This week's television broadcasting at times resembled a protracted nightmare. It began with the capture of serial rapist Benny Sela a week ago and all the ugliness that has been - and continues to be - associated with this affair. The news shows continued their coverage of the investigation of Tair Rada's murder. We repeatedly saw this dead child's beautiful face looking at us coquettishly with a sidelong glance. Over and over again, we saw the school where the murder took place: From the outside it looked stable, solid, and very aloof. Over and over again, we saw the washroom door behind which the horrible crime was committed. And the camera went inside the washroom, which was now clean and empty, giving the impression that nothing had ever happened there and perhaps no one had ever paid a visit there.

Nightmarish territory. Baha Balousheh's three children, ages 3, 6 and 10, were murdered in Gaza on their way to school. The cameras showed the bullet-riddled car, now empty, its doors flung wide open, and the dead children's tiny bodies, covered with shrouds, kaffiyehs and flags and borne by the crowd.

A conference denying the Holocaust opened in Iran. Even though you can regard the entire happening as a non-event, look at the Neturei Karta delegation participating in the conference with derision and describe the entire gathering as something from a fantasy comic book, the event is still frightening.

From Chile, we were sent the image of former dictator Augusto Pinochet lying in his coffin. His enemies and admirers (there are still some around) took to the streets. In Britain, Jack the Ripper, who has never been forgotten, has emerged from the grave. Once again, Britain is plagued by a serial killer who murders prostitutes. From the more recent past, it was Princess Diana - who has also not been forgotten - on the eve of the publication of a report summing up the circumstances of her death. We again saw the mangled wreck of the car in the Paris tunnel where the accident occurred nearly ten years ago. We again saw the faces of the standers-by behind the guard rail trying to get a better view of the scene. We again saw the photographers climbing over that guard rail to document it.

"How was Benny Sela as a lover, a boyfriend, with women?" That was the embarrassing, superfluous question of the week. Emanuel Rosen posed this question to Yael (not her real name), Sela's girlfriend for the past 15 years.

"A magnet," Yael replied. "He was very witty, very sharp, very funny." The interview with Yael was part of a program called "Wanted: A Police Force" (Channel 2, Tuesday, 9 P.M.), which was defined as a "special broadcast" on the sorry situation of the Israel Police - its blunders, shortcomings and poor image.

The interview made me feel uncomfortable - there was no reason to interview this woman, whose relationship with Sela reminded me of women who correspond with serial killers and even marry them. When Rosen asked her whether she had wanted Sela to simply vanish or be caught, she answered, "I hoped that he would get away forever from society, from a place where people care about others. And I hoped that he would be caught - for the sake of all Israeli women." And also, the interview had nothing to do with the broadcast (except, of course, for the fact that the words "Benny Sela" and "police officers" were mentioned in the interview).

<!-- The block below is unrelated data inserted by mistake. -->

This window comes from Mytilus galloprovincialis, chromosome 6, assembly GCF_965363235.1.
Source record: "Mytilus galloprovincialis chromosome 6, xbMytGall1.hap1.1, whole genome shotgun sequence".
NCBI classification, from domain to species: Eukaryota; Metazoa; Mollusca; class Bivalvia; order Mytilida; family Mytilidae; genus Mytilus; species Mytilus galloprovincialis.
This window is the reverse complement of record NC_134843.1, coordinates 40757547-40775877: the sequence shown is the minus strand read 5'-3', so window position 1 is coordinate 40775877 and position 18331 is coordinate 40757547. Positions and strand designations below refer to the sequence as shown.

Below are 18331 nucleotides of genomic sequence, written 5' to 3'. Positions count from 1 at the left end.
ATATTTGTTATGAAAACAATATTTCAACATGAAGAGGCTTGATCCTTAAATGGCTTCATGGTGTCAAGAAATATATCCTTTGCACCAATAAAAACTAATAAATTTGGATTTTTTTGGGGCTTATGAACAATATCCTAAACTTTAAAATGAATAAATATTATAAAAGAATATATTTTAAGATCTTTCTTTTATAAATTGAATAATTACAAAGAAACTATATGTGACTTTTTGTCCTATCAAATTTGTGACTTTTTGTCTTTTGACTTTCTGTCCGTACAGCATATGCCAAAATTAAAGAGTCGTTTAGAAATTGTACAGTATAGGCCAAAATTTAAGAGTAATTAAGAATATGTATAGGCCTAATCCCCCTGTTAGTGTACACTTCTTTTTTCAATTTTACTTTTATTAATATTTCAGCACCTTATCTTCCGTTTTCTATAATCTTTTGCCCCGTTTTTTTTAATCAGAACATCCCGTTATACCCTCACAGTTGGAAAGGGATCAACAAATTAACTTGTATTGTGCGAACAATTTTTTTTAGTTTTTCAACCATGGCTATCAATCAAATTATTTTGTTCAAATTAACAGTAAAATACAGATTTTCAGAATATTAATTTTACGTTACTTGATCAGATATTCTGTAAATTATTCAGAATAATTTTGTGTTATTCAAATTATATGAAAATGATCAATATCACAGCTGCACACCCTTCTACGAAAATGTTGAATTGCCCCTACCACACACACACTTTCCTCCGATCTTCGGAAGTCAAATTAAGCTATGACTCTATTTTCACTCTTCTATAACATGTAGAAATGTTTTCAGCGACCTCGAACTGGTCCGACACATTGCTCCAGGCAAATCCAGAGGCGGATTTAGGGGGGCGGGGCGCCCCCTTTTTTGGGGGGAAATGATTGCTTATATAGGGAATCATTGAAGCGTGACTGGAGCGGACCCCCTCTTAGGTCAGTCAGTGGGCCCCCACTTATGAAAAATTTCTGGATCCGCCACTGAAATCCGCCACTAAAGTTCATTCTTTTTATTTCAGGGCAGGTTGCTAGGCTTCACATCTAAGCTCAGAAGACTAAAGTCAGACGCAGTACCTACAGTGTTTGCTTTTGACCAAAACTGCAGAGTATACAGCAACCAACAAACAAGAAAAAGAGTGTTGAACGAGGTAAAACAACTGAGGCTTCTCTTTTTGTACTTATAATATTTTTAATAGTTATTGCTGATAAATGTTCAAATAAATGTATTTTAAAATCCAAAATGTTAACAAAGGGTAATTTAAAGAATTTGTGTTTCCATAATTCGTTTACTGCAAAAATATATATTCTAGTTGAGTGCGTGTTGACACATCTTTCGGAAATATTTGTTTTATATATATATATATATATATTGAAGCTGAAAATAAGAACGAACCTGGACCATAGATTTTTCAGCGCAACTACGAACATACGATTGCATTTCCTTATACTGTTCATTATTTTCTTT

The only reason for this interview was for voyeurism and sensationalism. It was as ugly as the pictures of Sela and the police officers that accompanied us during this broadcast week.

This special broadcast on the police was full of strange texts. If, when the program was aired, I was sometimes reminded of "Le Gendarme de St. Tropez," Inspector Clouseau and, of course, our own movie, "Hashoter Azulai" ("The Policeman"), Amnon Abramovich's commentary during the program reminded me of Charles Bronson and "Dirty Harry." Speaking about the problems facing the Israel Police today, Abramovich said: "1. No money. 2. They are not alone. There is the phenomenon of our courts of law and their rulings that I would describe as super-liberal, postmodernist (parenthetically, arrogant). Rulings that favor criminals over their victims." He summed up with: "Postmodernist rulings cannot help the police fight crime, which is tough and cruel."

I really felt sorry for his studio guest Deputy Police Commissioner Major General Benny Kaniak, who tried unsuccessfully to express his position. You could see that he had prepared for the program and that he had formulated theses; however, they sounded confused. I shall present here one quote (readers can add the punctuation themselves): "The job of the Israel Police has always been to look after the strength of Israeli society and apparently the Jewish people's insight society's strength cannot influence existential strength and as a result we have always been pushed into a corner and as result of our being pushed into a corner this deterioration we have a situation in which the police is either too big or too small for Israel's citizens.